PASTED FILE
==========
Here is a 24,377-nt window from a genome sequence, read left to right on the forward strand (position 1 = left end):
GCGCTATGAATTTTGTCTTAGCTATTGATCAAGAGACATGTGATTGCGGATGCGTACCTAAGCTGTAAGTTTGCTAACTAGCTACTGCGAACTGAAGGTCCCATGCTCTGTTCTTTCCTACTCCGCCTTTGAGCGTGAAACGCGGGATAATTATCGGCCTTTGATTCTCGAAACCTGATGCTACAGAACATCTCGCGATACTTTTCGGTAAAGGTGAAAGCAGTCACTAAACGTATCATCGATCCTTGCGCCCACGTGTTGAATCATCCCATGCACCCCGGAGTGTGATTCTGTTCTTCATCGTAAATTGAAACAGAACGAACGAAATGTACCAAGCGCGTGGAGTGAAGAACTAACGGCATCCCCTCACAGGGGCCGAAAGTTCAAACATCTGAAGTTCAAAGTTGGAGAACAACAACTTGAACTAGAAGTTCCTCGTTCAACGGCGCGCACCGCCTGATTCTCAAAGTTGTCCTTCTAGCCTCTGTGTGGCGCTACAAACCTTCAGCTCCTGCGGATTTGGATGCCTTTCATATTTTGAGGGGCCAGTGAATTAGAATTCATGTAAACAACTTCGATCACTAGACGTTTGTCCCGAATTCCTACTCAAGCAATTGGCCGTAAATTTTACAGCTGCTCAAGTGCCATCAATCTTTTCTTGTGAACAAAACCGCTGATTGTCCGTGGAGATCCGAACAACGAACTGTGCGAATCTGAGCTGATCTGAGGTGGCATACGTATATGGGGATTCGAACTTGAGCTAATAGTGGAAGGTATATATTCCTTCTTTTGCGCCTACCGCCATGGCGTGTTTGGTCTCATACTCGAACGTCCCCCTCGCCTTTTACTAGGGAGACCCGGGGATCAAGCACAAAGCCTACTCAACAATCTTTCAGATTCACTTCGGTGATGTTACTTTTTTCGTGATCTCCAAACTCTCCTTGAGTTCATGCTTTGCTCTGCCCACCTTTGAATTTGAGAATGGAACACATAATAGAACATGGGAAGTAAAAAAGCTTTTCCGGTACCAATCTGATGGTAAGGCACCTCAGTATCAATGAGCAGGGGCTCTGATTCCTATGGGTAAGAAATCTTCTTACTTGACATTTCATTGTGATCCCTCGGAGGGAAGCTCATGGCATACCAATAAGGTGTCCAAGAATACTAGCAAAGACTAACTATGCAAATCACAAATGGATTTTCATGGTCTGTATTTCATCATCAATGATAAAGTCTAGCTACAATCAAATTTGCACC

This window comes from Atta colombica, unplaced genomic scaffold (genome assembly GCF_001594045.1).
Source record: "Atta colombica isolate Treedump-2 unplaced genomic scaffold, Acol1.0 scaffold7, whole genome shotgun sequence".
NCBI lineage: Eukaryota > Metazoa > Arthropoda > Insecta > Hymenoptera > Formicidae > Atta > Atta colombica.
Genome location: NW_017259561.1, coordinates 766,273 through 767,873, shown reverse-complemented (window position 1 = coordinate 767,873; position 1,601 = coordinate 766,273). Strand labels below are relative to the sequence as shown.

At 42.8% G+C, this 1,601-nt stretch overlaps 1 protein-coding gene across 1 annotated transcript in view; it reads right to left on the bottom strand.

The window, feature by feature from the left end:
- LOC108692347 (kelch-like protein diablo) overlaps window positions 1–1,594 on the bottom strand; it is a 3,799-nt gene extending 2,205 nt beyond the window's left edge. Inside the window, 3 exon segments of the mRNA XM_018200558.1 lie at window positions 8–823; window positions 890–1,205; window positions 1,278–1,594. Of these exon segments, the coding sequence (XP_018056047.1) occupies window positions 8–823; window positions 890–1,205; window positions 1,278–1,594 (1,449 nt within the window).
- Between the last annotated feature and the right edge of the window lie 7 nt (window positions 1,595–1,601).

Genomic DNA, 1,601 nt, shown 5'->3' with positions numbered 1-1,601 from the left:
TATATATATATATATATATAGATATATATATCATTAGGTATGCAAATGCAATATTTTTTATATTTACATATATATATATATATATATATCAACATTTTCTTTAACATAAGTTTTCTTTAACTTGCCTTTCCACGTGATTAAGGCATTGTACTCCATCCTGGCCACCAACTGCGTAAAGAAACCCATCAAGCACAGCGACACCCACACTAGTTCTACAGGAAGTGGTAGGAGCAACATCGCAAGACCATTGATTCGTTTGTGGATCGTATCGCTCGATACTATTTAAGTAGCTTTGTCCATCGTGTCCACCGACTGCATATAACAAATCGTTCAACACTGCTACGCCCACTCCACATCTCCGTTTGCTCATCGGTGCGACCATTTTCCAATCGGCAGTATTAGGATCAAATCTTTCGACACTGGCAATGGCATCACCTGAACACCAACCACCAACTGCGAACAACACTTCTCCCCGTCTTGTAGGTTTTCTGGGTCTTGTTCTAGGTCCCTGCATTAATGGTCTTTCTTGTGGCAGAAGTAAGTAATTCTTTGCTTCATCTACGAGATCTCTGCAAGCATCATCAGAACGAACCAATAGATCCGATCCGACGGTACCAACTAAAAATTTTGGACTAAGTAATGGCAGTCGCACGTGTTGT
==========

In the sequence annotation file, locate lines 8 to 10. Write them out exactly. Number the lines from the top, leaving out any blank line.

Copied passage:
The window, feature by feature from the left end:
- LOC108692347 (kelch-like protein diablo) overlaps window positions 1–1,594 on the bottom strand; it is a 3,799-nt gene extending 2,205 nt beyond the window's left edge. Inside the window, 3 exon segments of the mRNA XM_018200558.1 lie at window positions 8–823; window positions 890–1,205; window positions 1,278–1,594. Of these exon segments, the coding sequence (XP_018056047.1) occupies window positions 8–823; window positions 890–1,205; window positions 1,278–1,594 (1,449 nt within the window).
- Between the last annotated feature and the right edge of the window lie 7 nt (window positions 1,595–1,601).